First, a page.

Twenty-one years after founding Scholars Latino Initiative in North Carolina, professor of leadership Peter Kaufman is as deeply invested in the program’s success as ever.
“What’s on the docket? Basically, we continue,” he said when asked about upcoming plans for SLI.
Kaufman founded SLI, a program that pairs Latinx high school students with college-aged mentors that help them prepare for college, in 2003. The decision was driven by his disillusionment with the ineffectiveness of movements in which he had participated as a young man, he said. At the time, it had been several decades since he had last been involved in social activism. Consistency is a theme that comes up again and again in Kaufman’s description of community engagement.
“We didn’t save the world, and so I gave up on anything socially active,” Kaufman said. “I went into hibernation, became a historian and didn’t care, for 35 years or so, about the world.”
However, in 2001, he was reinspired by a radio program about a group of academically promising students in Siler City, North Carolina, who left high school at 16 because they saw no path to college with their undocumented status, he said.
At the time, Kaufman was the coordinator of the Scholars Program at the University of North Carolina, and in collaboration with several UNC scholarship students, he created a network of mentors that aimed to help Latinx high school students prepare for college and work through the admissions process.
In 2008, Kaufman moved to Richmond and started a new SLI chapter at UR, which is currently thriving under the joint leadership of co-presidents Senior Sofia Ringvald and Senior Sofie Martinez.
Ringvald first joined SLI in her first year. “During that time, I was just trying to find any Latinx organizations on campus, and I joined all of them, basically,” Ringvald said.
From her early role in SLI as a mentor, she developed a love for the organization and took on roles of increasing responsibility over the next several years, and now refers to SLI as her “pride and joy.”
Martinez, who was recruited by Ringvald in her sophomore year, said her co-president along with Kaufman drew her into the organization.
“I really was just very inspired by him and really appreciated his approach to mutual aid work and volunteer work in general,” Martinez said. “His whole philosophy is that we really can't help other communities without understanding them and asking them what they need. They already know what they need, like we just need to provide the resources and the support.”
To provide this support, each SLI mentor pairs with a high school student and forms a relationship with them over time. Each mentor develops a comprehensive understanding of their mentee’s college application process at every stage, including their academic and extracurricular strengths and college prospects.
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“That whole process is really hard for Latinx people in general, so having a mentor to just kind of help you apply and help you through that process; someone who's been through it and can kind of guide you is really important,” Ringvald said.
She also stressed that the mentor-mentee dynamic can also be about providing emotional support and friendship during a highly stressful time for the students.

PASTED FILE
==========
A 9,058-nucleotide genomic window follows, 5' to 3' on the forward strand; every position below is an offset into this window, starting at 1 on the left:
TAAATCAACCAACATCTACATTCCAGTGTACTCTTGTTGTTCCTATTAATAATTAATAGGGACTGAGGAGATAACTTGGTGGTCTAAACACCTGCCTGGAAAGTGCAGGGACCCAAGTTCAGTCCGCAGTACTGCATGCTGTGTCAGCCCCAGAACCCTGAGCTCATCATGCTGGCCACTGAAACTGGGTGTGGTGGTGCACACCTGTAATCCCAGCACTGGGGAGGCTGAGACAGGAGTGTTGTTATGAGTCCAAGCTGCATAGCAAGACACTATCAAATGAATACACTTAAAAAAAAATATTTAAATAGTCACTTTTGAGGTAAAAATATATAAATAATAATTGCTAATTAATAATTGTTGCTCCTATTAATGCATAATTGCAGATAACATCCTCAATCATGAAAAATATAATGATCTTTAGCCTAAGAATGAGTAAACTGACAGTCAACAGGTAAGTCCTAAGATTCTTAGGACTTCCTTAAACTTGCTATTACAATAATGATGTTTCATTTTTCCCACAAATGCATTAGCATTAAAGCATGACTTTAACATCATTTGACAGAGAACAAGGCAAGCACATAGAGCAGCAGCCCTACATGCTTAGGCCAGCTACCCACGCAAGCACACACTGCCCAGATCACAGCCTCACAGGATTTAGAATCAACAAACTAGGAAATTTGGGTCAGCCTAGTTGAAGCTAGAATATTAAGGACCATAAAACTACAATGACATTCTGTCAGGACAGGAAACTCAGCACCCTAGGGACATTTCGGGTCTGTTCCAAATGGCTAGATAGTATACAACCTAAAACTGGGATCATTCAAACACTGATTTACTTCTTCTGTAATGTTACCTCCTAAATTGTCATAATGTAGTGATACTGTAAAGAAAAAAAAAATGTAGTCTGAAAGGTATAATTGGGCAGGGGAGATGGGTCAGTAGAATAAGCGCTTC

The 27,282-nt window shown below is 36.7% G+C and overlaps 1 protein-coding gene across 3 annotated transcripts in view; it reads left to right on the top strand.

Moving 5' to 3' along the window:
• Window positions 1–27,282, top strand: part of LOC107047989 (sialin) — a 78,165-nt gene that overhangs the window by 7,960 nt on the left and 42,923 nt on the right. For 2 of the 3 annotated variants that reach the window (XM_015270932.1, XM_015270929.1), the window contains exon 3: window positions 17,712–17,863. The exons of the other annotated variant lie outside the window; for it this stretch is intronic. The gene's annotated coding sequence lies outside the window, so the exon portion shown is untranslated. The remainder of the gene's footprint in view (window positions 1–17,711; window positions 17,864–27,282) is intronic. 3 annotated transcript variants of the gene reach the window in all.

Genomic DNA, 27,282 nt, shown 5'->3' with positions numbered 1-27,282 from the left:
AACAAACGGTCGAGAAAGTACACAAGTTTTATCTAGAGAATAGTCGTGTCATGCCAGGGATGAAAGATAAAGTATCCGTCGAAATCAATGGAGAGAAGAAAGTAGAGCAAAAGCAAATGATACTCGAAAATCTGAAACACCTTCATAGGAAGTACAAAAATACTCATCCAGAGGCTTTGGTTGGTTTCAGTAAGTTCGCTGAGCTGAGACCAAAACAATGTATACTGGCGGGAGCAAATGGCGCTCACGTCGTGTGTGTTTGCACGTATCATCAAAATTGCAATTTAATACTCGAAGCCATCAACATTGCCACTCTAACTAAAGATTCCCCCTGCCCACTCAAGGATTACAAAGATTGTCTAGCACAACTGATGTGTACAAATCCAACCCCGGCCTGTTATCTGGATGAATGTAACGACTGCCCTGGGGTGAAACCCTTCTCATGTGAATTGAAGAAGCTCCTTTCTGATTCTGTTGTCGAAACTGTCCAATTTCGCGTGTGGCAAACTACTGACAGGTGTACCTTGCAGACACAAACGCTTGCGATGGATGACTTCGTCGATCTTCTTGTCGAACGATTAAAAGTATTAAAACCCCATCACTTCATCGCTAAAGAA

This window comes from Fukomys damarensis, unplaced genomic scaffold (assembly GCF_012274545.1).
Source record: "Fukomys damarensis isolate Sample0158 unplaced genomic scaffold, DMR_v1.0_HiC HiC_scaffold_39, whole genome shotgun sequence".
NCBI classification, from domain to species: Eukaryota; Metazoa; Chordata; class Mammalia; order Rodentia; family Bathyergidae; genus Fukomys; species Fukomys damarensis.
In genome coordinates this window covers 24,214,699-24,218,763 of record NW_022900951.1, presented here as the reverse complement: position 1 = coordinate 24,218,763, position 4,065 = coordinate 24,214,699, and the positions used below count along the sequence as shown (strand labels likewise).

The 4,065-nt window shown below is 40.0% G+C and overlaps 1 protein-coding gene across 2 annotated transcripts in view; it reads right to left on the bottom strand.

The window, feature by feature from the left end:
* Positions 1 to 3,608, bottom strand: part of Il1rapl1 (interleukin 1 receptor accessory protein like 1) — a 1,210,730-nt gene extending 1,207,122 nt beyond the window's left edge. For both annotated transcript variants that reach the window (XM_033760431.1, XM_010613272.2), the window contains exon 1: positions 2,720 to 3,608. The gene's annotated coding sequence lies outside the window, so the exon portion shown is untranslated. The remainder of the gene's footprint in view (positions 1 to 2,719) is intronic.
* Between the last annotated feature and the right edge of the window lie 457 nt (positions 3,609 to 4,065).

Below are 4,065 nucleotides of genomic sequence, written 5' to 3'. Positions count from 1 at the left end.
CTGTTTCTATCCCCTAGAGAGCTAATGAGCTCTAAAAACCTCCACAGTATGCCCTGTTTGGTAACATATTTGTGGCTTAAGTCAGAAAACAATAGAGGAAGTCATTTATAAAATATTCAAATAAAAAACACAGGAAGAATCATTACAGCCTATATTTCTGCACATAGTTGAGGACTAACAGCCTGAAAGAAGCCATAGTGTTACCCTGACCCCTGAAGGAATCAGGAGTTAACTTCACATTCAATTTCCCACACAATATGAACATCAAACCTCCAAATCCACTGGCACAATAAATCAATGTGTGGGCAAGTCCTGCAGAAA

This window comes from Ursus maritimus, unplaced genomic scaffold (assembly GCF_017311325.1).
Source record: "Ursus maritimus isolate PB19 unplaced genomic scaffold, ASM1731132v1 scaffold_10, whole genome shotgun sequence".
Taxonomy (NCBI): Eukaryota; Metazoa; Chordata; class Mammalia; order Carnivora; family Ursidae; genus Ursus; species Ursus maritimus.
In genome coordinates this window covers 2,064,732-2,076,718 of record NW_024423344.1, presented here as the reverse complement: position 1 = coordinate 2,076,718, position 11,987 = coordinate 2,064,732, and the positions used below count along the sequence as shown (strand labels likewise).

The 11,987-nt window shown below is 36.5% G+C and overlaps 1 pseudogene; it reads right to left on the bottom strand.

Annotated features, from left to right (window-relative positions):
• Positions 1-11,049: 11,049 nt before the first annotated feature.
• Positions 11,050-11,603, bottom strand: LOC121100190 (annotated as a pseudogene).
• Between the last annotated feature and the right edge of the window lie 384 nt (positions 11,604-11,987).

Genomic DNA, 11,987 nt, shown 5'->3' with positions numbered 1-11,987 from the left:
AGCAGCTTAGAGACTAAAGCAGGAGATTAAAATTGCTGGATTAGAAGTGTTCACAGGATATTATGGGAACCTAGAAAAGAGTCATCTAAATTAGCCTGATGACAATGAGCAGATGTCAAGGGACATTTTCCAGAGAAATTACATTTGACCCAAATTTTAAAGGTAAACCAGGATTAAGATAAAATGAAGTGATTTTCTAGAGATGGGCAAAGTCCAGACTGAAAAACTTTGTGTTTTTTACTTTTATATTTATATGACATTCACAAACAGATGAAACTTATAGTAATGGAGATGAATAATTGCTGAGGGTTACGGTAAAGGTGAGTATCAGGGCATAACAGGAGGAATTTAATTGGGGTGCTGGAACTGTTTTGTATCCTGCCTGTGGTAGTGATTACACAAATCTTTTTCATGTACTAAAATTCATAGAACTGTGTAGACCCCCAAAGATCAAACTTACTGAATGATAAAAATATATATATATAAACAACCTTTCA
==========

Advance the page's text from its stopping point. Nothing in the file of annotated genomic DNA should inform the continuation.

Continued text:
“We’re able to connect about college, as well as not about college,” she said. “We see them as people, as our friends and as our siblings. So, we really cultivate a culture of community.”
One way that SLI fosters a culture of community is through their monthly family meetings, during which UR mentors meet with their mentees’ families to chat over lunch, review changes to their applications, practice socratic seminar skills and provide a forum for parents and caregivers to voice questions and concerns about college applications.
Martinez and Ringvald collaborated with Kaufman to develop the early college preparation aspect of the monthly meetings, developing both the format and the material discussed. Last month, the lesson focused on critically analyzing the value of a college education.
“The whole model of SLI is really built to like, not only encourage our students to become leaders in their own way and be able to truly connect with students, but also to make education accessible,” Martinez said. “With a college kid that they also already know and are friends with like that, there's not that barrier there and it kind of eliminates that kind of superiority complex that can happen sometimes between students, especially Latinx students and their teachers.”
Both Ringvald and Martinez agree that the work that they put in to create this environment for students to build their confidence feels like a long term investment in the community.
"We're so comfortable with them, and I care about these people so much, and so much time and effort and years of hard work has gone into this for me,” said Ringvald. “I feel as though I'm making an impact, not only on the Richmond campus, but also in the lives of these kids. And I know that that impact is long term.”
Martinez echoed her sentiments, adding that a college mentorship network like SLI is something that most communities already have, be it a formal organization or not, and says that the experience of helping to build such a network from the ground up within her own community has impacted her immensely.
Kaufman summarized the optimism that fuels the program and its volunteers when asked what advice he would offer to UR students interested in community activism.
“The big systems are not going to change,” he said with a shrug. “So you find a way to become a change agent. Instead of working within the system, you work outside the system. And you'll find really good people who are willing to help you.”
Contact features editor Kelsey McCabe at firstname.lastname@example.org.
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